And as has been said, hash maps have nothing to do with storing hashes. Database tables don't have anything to do with hash tables, either. You're confusing and mixing all sorts of unrelated terminology.

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Hashing would be a good solution. Like some others have said, hashing is not a hash table. This wiki will help explain it:

 

http://en.wikipedia.org/wiki/Cryptographic_hash_function

 

However a better and more conventional way of storing passwords is to use a nested hash function. 

 

Nested hashing just refers to re-hashing multiple times to increase the time complexity of the operation and thwart brute-force attacks. Often referred to in this context as "key stretching".

 

The accepted best practice is to use a standard hashing algorithm and a salt generated with a cryptographically robust random value algorithm.

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Yes, but hash values are often stored in tables and it's a much easier way to explain things. 

 

i.e. input is hashed and compared with a value stored in a table, or the hash value itself is stored in a table -- depending on the application. 

 

Explain what exactly? And that example makes no sense at all. It doesn't even correctly describe how a hashmap or a hashtable works.

 

If you hash something, it is still the same thing, but with a different representation. That's it.

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Hash the password and then encrypt the hash! Then even if the database is decrypted, all you have is list of hashes which are pretty useless

 

Not necessary; the hashes are useless on their own anyway and the encryption would just slow down the performance of the application. Plus, the weakest link principle applies; hashing is more secure, which is why it is used instead of encryption in the first place.

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Not necessary; the hashes are useless on their own anyway and the encryption would just slow down the performance of the application. Plus, the weakest link principle applies; hashing is more secure, which is why it is used instead of encryption in the first place.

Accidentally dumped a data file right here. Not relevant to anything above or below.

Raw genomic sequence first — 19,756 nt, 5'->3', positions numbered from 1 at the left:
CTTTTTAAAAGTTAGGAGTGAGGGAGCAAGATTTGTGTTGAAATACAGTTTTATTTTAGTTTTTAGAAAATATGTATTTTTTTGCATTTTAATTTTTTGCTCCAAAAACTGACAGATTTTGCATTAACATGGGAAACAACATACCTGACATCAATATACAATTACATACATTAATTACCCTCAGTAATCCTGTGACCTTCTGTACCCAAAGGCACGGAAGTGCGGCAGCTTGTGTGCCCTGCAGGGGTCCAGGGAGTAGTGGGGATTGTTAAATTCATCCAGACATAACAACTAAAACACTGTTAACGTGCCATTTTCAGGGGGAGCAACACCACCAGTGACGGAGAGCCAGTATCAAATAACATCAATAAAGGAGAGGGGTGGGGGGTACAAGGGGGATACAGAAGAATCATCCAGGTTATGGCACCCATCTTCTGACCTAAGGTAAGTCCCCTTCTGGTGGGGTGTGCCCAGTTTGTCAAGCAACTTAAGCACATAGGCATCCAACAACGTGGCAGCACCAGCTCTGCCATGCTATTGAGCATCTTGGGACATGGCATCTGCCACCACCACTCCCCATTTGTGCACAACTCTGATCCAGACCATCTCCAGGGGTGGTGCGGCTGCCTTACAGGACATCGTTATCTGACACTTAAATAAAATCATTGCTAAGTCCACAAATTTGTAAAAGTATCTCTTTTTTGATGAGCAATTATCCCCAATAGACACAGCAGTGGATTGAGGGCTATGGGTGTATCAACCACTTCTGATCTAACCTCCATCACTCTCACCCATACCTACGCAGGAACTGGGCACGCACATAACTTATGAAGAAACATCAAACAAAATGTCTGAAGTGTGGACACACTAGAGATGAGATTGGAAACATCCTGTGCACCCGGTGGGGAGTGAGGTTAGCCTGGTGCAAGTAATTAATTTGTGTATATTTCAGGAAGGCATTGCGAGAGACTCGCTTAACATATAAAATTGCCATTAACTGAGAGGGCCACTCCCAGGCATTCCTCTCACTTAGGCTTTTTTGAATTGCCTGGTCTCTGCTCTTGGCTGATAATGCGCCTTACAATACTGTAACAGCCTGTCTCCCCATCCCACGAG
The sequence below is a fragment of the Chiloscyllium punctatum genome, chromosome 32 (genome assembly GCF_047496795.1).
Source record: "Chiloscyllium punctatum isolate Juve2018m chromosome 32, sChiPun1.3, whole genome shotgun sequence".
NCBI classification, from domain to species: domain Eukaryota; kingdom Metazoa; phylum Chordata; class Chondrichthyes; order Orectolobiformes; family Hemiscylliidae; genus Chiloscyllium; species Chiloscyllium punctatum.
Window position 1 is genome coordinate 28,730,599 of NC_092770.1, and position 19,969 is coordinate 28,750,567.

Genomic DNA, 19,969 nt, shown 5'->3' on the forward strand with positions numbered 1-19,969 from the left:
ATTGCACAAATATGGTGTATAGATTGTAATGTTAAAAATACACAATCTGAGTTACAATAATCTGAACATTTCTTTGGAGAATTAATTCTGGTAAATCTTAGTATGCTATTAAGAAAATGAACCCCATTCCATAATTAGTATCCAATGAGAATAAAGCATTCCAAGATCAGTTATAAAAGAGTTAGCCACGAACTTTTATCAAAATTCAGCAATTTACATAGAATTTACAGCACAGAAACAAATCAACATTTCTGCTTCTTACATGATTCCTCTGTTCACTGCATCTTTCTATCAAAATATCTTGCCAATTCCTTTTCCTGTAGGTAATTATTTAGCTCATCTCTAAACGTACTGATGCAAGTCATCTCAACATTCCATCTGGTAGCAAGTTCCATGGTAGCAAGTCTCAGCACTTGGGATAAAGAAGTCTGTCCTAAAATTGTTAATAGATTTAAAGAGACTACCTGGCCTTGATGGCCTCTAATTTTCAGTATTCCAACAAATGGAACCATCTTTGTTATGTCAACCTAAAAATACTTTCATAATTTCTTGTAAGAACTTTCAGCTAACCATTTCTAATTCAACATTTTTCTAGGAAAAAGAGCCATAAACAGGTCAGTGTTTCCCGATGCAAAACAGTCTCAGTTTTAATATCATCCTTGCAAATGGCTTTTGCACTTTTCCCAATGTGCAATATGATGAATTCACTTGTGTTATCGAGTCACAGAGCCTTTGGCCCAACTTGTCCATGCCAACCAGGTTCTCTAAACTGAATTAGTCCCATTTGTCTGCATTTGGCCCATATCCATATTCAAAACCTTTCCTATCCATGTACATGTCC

yes it does slow down on the performance BUT if this is for only storing say login information then the extra few milliseconds required to login securely really shouldnt make a big difference as you should only hit the server one time.

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yes it does slow down on the performance BUT if this is for only storing say login information then the extra few milliseconds required to login securely really shouldnt make a big difference as you should only hit the server one time.

 

It doesn't scale with the number of users. And the larger point is that it doesn't increase security so any loss of performance is not justified.

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Use md5 with some salt. (http://en.wikipedia.org/wiki/Salt_%28cryptography%29)

That is one-way-encryption. Which mean that can't be undo if u do it.

Salt is good thing becasue only way to brake encriptyion is to use "Rainbow tables" (http://en.wikipedia.org/wiki/Rainbow_table), that some hackers have that on HDD (Good RT is about ~2TB) it's software with combination of hash and password like:

If password is "123456" let's say that hash is "df8yfsadhujkfsah435v8y9gfvjkhgfs", rainbow tables have both, and if they find mach with hash in table they will decode password.

So when you use salt or prefix. You on defolt password add somthing like used enter password "123456" but you have prefx "somthing_" then users password is "somthing_123456" and hash is entarly different. So rainbow tables cant find mach. Try to make somthing strong for prefx.

 

And you dont need to use only md5 there is more one-way-encryptions as: sha128, sha256, sha512...